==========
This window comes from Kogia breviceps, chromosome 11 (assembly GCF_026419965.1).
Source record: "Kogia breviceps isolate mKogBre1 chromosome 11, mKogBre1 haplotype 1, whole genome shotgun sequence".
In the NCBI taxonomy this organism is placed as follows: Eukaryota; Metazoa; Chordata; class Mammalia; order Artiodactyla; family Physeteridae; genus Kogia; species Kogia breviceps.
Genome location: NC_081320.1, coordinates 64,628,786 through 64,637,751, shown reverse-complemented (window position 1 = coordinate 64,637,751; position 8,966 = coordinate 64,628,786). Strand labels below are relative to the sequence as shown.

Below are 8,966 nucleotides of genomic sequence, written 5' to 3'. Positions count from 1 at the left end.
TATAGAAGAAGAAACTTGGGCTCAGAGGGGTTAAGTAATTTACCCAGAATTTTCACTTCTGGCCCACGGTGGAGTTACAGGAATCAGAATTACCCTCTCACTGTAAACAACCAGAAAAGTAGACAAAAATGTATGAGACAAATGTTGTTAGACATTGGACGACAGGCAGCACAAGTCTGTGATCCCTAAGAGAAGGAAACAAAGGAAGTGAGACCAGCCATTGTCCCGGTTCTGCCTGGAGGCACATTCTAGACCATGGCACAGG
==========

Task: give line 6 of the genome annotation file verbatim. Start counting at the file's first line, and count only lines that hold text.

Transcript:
TATAGAAGAAGAAACTTGGGCTCAGAGGGGTTAAGTAATTTACCCAGAATTTTCACTTCTGGCCCACGGTGGAGTTACAGGAATCAGAATTACCCTCTCACTGTAAACAACCAGAAAAGTAGACAAAAATGTATGAGACAAATGTTGTTAGACATTGGACGACAGGCAGCACAAGTCTGTGATCCCTAAGAGAAGGAAACAAAGGAAGTGAGACCAGCCATTGTCCCGGTTCTGCCTGGAGGCACATTCTAGACCATGGCACAGG